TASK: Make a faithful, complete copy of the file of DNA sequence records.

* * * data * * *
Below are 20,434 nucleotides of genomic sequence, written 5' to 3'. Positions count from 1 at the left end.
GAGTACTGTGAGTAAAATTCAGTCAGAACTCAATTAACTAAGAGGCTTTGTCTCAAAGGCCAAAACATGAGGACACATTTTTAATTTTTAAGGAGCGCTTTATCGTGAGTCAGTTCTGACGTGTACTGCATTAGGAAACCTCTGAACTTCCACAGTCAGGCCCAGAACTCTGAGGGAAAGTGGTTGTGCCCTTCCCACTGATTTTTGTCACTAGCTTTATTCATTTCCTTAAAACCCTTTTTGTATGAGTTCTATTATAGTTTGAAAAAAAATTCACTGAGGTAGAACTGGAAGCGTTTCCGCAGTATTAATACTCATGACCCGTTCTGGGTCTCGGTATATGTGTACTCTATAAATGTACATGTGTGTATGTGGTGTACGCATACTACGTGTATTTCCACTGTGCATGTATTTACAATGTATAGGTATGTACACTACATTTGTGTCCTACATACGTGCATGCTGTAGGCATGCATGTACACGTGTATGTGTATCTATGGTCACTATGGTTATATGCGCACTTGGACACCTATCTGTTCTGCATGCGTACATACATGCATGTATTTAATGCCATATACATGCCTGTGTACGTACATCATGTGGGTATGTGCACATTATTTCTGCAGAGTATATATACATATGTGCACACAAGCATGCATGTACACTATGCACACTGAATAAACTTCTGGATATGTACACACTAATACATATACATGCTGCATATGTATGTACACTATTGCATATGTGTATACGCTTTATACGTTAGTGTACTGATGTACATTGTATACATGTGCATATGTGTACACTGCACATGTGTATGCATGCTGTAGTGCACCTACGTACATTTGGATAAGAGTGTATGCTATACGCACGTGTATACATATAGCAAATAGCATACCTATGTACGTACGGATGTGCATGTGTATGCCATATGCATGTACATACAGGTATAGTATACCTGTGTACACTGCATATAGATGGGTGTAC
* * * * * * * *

Below are 20,434 nucleotides of genomic sequence, written 5' to 3'. Positions count from 1 at the left end.
GAGTACTGTGAGTAAAATTCAGTCAGAACTCAATTAACTAAGAGGCTTTGTCTCAAAGGCCAAAACATGAGGACACATTTTTAATTTTTAAGGAGCGCTTTATCGTGAGTCAGTTCTGACGTGTACTGCATTAGGAAACCTCTGAACTTCCACAGTCAGGCCCAGAACTCTGAGGGAAAGTGGTTGTGCCCTTCCCACTGATTTTTGTCACTAGCTTTATTCATTTCCTTAAAACCCTTTTTGTATGAGTTCTATTATAGTTTGAAAAAAAATTCACTGAGGTAGAACTGGAAGCGTTTCCGCAGTATTAATACTCATGACCCGTTCTGGGTCTCGGTATATGTGTACTCTATAAATGTACATGTGTGTATGTGGTGTACGCATACTACGTGTATTTCCACTGTGCATGTATTTACAATGTATAGGTATGTACACTACATTTGTGTCCTACATACGTGCATGCTGTAGGCATGCATGTACACGTGTATGTGTATCTATGGTCACTATGGTTATATGCGCACTTGGACACCTATCTGTTCTGCATGCGTACATACATGCATGTATTTAATGCCATATACATGCCTGTGTACGTACATCATGTGGGTATGTGCACATTATTTCTGCAGAGTATATATACATATGTGCACACAAGCATGCATGTACACTATGCACACTGAATAAACTTCTGGATATGTACACACTAATACATATACATGCTGCATATGTATGTACACTATTGCATATGTGTATACGCTTTATACGTTAGTGTACTGATGTACATTGTATACATGTGCATATGTGTACACTGCACATGTGTATGCATGCTGTAGTGCACCTACGTACATTTGGATAAGAGTGTATGCTATACGCACGTGTATACATATAGCAAATAGCATACCTATGTACGTACGGATGTGCATGTGTATGCCATATGCATGTACATACAGGTATAGTATACCTGTGTACACTGCATATAGATGGGTGTAC